90.
Special order decisions
are decisions about whether to accept or reject special orders at prices below the normal market prices. A special order should be accepted only if it maximizes operatingincome. Like all short-run decisions, a special order decision should support the organization’sstrategic plan and tactical objectives and be based on the relevant costs and revenues, as well asqualitative factors.100.One approach to analyzing a special order decision is to compare its price with the costs of  producing, packaging, and shipping the order to see if a profit can be generated. Another approachis to prepare a bid price by calculating the minimum selling price for the special order; the bid price equals the relevant costs plus an estimated profit.110.Qualitative factors that can influence a special order decision are the special order’s impact onsales to regular customers, its potential to lead the company into new sales areas, and thecustomer’s ability to maintain an ongoing relationship with the company that includes goodordering and paying practices.
Objective 5: Perform incremental analysis for segment profitability decisions.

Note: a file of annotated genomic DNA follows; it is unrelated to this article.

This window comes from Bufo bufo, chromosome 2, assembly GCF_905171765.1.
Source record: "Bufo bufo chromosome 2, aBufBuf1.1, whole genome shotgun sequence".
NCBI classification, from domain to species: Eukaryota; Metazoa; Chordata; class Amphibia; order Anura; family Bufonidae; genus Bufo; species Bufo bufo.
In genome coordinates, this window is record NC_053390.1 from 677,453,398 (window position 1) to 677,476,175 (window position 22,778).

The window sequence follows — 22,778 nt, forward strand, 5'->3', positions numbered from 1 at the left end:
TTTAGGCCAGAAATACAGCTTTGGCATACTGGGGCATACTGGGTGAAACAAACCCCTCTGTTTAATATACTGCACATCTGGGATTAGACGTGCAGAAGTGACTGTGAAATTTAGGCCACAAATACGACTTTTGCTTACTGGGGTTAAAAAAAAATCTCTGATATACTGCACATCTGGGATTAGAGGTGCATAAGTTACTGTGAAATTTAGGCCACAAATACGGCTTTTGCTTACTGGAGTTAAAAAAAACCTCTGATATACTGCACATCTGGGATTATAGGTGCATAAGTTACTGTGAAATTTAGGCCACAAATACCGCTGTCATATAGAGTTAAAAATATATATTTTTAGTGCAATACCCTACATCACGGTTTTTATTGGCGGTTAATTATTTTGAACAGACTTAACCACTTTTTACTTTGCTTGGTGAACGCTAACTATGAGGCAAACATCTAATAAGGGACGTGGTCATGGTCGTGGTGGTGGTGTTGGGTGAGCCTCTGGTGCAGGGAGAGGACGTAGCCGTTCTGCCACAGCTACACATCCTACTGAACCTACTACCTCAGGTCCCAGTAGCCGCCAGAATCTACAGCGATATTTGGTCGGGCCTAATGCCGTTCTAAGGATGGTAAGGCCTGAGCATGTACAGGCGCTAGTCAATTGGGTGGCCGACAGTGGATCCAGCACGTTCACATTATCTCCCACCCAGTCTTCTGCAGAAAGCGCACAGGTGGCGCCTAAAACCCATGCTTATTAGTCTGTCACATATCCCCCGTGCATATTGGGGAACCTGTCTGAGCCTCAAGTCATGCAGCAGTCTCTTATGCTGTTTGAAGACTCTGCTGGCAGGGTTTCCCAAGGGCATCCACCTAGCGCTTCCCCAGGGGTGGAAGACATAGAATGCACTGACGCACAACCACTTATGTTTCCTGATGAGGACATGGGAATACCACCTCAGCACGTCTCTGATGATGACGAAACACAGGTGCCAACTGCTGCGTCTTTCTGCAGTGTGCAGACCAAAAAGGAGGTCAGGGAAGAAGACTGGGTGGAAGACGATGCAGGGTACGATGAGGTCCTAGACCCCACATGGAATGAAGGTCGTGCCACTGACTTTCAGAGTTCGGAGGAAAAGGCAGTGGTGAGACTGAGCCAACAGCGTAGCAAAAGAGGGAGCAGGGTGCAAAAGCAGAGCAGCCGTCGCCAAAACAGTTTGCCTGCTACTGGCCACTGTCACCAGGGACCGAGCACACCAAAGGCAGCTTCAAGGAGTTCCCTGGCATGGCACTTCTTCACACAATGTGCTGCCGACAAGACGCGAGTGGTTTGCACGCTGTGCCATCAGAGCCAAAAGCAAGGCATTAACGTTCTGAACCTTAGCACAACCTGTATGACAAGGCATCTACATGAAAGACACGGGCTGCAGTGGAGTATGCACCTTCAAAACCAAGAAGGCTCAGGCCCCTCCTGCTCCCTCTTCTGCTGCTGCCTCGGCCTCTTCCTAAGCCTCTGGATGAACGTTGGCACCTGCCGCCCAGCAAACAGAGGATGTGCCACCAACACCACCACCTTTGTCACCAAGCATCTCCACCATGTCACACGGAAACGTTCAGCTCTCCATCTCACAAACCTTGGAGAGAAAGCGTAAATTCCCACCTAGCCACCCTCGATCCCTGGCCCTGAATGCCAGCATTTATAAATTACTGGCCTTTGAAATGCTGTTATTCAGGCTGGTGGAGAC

120.The objective of analyzing a decision about segment profitability is to identify segments that havea negative segment margin. A
segment margin
is a segment’s sales revenue minus its direct costs(direct variable costs and direct fixed costs traceable to the segment). These direct costs are
avoidable costs
 because if management decides to drop the segment, they will be eliminated; because they vary among segments, they are relevant to the decision. If a segment has a positivesegment margin (i.e., if the segment’s revenue is greater than its direct costs), the segment should be kept. If a segment has a negative segment margin (i.e., if its revenue is less than its directcosts), it should be dropped. Certain costs will occur regardless of the decision; because thesecosts are unavoidable and are common to all alternatives, they are excluded from the calculationof the segment margin.130.An analysis of segment profitability includes the preparation of a segmented income statementusing variable costing to identify variable and fixed costs.